Classic BBC detective show is finally available to international audiences
Jules Maigret from George Simenon is a classic detective character who’s been a huge influence on the detective genre of fiction–but perhaps less so in English, mainly because he’s French his being French. But this wasn’t always the case. Back when Simenon was writing new Jules Maigret stories, the BBC produced four 13-episode seasons of Maigret now available on MHz Choice for the first time to international audiences- on a streaming service anyway. A sufficiently dedicated Jules Maigret fan could have figured out how to smuggle in DVDs of Rupert Davies’ black-and-white run on the detective.
Having played from 1960 to 1963, Jules Maigret also occupies a fairly unique niche in BBC television history for being one of the few shows from this period that survives intact. The original Doctor Who series is the most notorious example of a BBC production forever lost to time because of poor preservation procedures. But we lost Maigret to time in far subtler ways. Most obviously, it’s not a whodunnit. More subtly, Maigret defies a lot of stereotypes about France and the early sixties that we now take for granted.
The whodunnit format is a fairly simple one. A crime happens, usually a murder, with the bulk of the story being about some lead detective character trying to solve that murder. The format is so universal today it’s difficult to associate detective work with any other genre, aside from noir, which these days doesn’t really revolve around detectives that much either. But Maigret isn’t a noir. The Jules Maigret stories were more closely related to Sherlock Holmes stories in style and structure–a bit of a misleading analogy since Sherlock Holmes stories today are almost always epic-styled procedurals, while the original stories tend to revolve around cute gimmicks and logical quirks.
Maigret doesn’t do that either, though. The best way to describe Maigret is as a sort of working detective- which is to say that he tends to spend more time taking police reports from concerned citizens than actually solving crime. Indeed, Maigret isn’t just a different form of mystery procedural than what we now–he straight-up represents a different form of policing, where his job is to prevent crime. While he doesn’t generally succeed, Maigret often wraps up the case quite quickly once someone commits a crime, because he’s been paying attention enough to all the major players that few plausible theories remain by the end. The murderers in Maigret are more impulsive than monsters, and he takes them out with a whimper rather than a bang.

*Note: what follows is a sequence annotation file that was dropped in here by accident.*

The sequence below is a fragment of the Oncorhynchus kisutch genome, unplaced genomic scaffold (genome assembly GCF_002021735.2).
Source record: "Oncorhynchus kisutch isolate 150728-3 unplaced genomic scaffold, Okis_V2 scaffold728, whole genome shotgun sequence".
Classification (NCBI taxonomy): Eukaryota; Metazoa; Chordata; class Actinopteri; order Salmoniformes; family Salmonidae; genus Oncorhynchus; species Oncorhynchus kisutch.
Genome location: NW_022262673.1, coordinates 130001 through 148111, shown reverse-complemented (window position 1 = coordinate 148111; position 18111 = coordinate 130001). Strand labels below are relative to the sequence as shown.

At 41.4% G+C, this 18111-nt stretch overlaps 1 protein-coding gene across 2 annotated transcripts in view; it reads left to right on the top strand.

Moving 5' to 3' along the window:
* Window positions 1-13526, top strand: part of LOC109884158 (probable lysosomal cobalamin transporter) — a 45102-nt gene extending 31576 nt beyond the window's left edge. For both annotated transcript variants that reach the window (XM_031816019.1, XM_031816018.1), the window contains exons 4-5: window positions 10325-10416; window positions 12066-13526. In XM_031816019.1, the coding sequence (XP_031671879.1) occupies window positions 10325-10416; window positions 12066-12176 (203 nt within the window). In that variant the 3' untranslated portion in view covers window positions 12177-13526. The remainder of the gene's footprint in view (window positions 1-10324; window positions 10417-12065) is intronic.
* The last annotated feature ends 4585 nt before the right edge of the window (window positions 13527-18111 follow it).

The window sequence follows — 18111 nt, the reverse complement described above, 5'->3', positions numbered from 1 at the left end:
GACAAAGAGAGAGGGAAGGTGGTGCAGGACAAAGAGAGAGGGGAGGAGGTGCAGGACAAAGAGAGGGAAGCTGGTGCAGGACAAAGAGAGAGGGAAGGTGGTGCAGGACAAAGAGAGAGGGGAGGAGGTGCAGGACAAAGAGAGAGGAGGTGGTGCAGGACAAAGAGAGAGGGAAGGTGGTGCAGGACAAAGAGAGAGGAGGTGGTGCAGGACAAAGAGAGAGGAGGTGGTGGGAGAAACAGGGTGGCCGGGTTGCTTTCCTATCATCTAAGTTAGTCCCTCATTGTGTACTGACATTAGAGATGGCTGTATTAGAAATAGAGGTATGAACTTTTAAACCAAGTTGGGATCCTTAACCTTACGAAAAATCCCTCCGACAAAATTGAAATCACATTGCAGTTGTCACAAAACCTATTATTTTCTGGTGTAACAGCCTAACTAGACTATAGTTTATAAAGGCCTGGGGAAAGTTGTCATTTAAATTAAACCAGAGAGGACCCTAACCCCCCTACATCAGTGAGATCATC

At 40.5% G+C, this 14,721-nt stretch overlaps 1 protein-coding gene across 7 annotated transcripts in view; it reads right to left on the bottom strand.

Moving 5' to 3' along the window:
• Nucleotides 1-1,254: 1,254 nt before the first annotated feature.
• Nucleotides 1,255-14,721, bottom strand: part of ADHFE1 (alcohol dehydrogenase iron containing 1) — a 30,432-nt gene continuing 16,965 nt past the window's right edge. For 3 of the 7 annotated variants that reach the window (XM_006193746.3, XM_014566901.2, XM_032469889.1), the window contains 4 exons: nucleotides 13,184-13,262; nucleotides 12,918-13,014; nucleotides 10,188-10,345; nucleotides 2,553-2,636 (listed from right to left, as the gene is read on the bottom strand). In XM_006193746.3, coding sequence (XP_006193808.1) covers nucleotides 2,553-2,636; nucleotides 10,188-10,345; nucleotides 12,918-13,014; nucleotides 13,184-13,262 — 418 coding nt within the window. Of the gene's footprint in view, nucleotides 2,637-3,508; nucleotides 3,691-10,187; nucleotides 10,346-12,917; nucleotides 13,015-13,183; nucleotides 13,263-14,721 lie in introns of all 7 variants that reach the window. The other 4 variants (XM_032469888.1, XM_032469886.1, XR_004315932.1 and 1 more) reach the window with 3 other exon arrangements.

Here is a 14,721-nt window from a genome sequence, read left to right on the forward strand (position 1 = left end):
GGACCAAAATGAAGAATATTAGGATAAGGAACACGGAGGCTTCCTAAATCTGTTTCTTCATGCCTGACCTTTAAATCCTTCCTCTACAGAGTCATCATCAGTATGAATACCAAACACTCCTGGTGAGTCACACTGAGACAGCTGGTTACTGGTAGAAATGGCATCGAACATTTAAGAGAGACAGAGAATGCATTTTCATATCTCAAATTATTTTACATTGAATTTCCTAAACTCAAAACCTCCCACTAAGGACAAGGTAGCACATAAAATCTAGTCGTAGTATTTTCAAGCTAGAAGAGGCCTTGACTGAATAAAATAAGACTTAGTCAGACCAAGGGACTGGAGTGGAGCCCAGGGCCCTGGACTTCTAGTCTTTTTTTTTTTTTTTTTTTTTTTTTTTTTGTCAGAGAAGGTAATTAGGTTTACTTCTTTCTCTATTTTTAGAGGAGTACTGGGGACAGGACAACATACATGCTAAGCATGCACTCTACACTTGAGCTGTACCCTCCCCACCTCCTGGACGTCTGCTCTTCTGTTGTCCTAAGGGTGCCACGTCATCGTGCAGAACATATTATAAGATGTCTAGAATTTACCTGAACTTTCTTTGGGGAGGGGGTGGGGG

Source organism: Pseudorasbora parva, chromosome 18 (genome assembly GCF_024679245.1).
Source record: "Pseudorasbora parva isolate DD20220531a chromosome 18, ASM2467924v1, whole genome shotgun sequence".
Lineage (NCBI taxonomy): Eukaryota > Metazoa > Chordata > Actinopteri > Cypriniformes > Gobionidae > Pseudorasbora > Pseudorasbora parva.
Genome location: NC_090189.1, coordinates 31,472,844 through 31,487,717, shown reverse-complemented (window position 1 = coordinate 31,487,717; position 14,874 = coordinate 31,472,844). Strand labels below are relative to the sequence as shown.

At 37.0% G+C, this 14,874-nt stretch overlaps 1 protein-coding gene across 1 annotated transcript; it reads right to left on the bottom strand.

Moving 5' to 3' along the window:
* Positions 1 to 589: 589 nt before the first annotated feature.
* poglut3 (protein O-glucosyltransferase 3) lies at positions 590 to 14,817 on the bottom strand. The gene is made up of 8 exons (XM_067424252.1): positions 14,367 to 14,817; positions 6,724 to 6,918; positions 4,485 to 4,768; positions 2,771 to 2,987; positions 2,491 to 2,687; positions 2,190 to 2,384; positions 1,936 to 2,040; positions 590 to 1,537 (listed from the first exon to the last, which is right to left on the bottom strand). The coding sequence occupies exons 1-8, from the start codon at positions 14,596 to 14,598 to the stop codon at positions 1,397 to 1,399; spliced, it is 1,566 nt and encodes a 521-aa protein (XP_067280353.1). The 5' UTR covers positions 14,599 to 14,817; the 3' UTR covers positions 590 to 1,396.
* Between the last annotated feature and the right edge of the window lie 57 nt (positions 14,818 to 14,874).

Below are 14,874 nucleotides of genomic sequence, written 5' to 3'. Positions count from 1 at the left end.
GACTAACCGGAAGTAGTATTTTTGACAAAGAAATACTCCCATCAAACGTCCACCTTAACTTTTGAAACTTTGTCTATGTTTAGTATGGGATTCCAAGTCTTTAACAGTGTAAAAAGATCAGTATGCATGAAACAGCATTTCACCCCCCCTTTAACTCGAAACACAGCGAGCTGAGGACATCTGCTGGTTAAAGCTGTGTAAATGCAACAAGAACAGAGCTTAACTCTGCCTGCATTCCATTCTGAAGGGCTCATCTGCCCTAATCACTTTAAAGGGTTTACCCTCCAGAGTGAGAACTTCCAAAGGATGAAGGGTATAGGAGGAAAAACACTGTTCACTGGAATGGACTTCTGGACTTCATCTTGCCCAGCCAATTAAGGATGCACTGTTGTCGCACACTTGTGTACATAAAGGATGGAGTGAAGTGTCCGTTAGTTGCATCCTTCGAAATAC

The result of this is a surprisingly empathetic perspective to detective work, paying close attention to minor details that aren’t necessarily relevant to the plot, and which sound far more lurid out of context than they show or books present them. Maigret makes constant use of exterior shots to establish that the story takes place on the streets of Paris, for example, but the show does this so casually so as to feel mundane in Maigret’s own world. Though the victim in the first case is a stripper and a person of interest in the second case sells lingerie, in both cases the show consistently presents these as just regular jobs that have surprisingly little ultimate relation to the crime. We can see how Maigret’s method of hearing people out and not making assumptions is so key to his deductive process.
This creates an impression of a mature, adult world, rather than a titillating one. One particularly dark scene in the first episode discusses one character who died from a botched abortion. There’s a banal feeling of tragedy in this exposition that works so much better than the bombast in modern socially conscious work. The ultimate point the show makes is that these are the lives of real people. Yes, they might be French– but even the French accents in Maigret are startlingly subdued. Not exactly British, different enough to feel foreign, yet all throughout, they spark with humanity.
Every so often in our brand-obsessed pop culture landscape, there’s talk of bringing Jules Maigret back in a new show. The classic Maigret show on BBC shows that this is foolhardy, not because such a show would be impossible to make, but because you can’t just slot him in as a generic genius detective, which is almost certainly the only way anyone is pitching any reboot. Simenon defined Jules Maigret by his sense of patience and empathy, a style significantly different than the more methodical approach of Perry Mason that, in the long run, proved more influential.
That means the Raymond Burr version of the character, not the HBO Max Matthew Rhys reboot, which treats Perry Mason as more of a Phillip Marlowe style noir detective. Perhaps it’s for the better that later Maigret series were unable to make much of an impact. At least when I discuss Maigret, I don’t have to constantly clarify which version of the character to which I’m referring.